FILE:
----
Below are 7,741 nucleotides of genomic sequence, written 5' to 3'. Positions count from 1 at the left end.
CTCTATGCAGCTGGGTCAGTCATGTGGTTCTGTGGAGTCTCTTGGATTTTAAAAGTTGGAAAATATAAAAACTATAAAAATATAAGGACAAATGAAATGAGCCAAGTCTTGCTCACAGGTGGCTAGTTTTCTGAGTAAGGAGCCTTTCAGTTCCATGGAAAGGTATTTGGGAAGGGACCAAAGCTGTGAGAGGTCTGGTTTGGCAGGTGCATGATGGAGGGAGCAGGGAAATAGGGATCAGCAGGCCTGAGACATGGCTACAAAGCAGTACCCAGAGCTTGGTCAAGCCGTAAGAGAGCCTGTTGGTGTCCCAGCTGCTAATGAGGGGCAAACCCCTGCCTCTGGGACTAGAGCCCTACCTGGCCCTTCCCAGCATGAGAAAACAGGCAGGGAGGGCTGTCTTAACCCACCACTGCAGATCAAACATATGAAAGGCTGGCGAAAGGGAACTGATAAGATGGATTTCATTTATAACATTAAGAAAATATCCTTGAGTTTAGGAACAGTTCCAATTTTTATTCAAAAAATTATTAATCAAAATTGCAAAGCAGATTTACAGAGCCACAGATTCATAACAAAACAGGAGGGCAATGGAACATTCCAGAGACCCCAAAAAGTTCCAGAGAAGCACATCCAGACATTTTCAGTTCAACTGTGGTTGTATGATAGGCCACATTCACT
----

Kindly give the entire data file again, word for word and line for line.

Below are 7,741 nucleotides of genomic sequence, written 5' to 3'. Positions count from 1 at the left end.
CTCTATGCAGCTGGGTCAGTCATGTGGTTCTGTGGAGTCTCTTGGATTTTAAAAGTTGGAAAATATAAAAACTATAAAAATATAAGGACAAATGAAATGAGCCAAGTCTTGCTCACAGGTGGCTAGTTTTCTGAGTAAGGAGCCTTTCAGTTCCATGGAAAGGTATTTGGGAAGGGACCAAAGCTGTGAGAGGTCTGGTTTGGCAGGTGCATGATGGAGGGAGCAGGGAAATAGGGATCAGCAGGCCTGAGACATGGCTACAAAGCAGTACCCAGAGCTTGGTCAAGCCGTAAGAGAGCCTGTTGGTGTCCCAGCTGCTAATGAGGGGCAAACCCCTGCCTCTGGGACTAGAGCCCTACCTGGCCCTTCCCAGCATGAGAAAACAGGCAGGGAGGGCTGTCTTAACCCACCACTGCAGATCAAACATATGAAAGGCTGGCGAAAGGGAACTGATAAGATGGATTTCATTTATAACATTAAGAAAATATCCTTGAGTTTAGGAACAGTTCCAATTTTTATTCAAAAAATTATTAATCAAAATTGCAAAGCAGATTTACAGAGCCACAGATTCATAACAAAACAGGAGGGCAATGGAACATTCCAGAGACCCCAAAAAGTTCCAGAGAAGCACATCCAGACATTTTCAGTTCAACTGTGGTTGTATGATAGGCCACATTCACT